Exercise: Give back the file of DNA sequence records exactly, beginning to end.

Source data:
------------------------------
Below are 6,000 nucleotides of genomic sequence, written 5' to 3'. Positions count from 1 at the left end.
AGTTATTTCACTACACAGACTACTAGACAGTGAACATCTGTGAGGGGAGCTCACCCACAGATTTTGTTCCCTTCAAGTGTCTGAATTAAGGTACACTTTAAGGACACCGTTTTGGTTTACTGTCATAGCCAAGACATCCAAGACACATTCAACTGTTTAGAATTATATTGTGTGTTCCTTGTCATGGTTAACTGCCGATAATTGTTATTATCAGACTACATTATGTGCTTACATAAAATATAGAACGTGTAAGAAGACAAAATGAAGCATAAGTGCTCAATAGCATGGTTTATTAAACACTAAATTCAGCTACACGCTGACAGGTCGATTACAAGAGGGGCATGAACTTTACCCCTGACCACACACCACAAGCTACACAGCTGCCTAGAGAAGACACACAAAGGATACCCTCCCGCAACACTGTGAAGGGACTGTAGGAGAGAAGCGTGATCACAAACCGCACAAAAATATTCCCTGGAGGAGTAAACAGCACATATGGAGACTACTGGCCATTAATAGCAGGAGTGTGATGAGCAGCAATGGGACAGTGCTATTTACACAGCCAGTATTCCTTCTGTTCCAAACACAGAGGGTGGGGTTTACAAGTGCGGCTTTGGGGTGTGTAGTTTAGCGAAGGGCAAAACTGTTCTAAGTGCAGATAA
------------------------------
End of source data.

Below are 6,000 nucleotides of genomic sequence, written 5' to 3'. Positions count from 1 at the left end.
AGTTATTTCACTACACAGACTACTAGACAGTGAACATCTGTGAGGGGAGCTCACCCACAGATTTTGTTCCCTTCAAGTGTCTGAATTAAGGTACACTTTAAGGACACCGTTTTGGTTTACTGTCATAGCCAAGACATCCAAGACACATTCAACTGTTTAGAATTATATTGTGTGTTCCTTGTCATGGTTAACTGCCGATAATTGTTATTATCAGACTACATTATGTGCTTACATAAAATATAGAACGTGTAAGAAGACAAAATGAAGCATAAGTGCTCAATAGCATGGTTTATTAAACACTAAATTCAGCTACACGCTGACAGGTCGATTACAAGAGGGGCATGAACTTTACCCCTGACCACACACCACAAGCTACACAGCTGCCTAGAGAAGACACACAAAGGATACCCTCCCGCAACACTGTGAAGGGACTGTAGGAGAGAAGCGTGATCACAAACCGCACAAAAATATTCCCTGGAGGAGTAAACAGCACATATGGAGACTACTGGCCATTAATAGCAGGAGTGTGATGAGCAGCAATGGGACAGTGCTATTTACACAGCCAGTATTCCTTCTGTTCCAAACACAGAGGGTGGGGTTTACAAGTGCGGCTTTGGGGTGTGTAGTTTAGCGAAGGGCAAAACTGTTCTAAGTGCAGATAA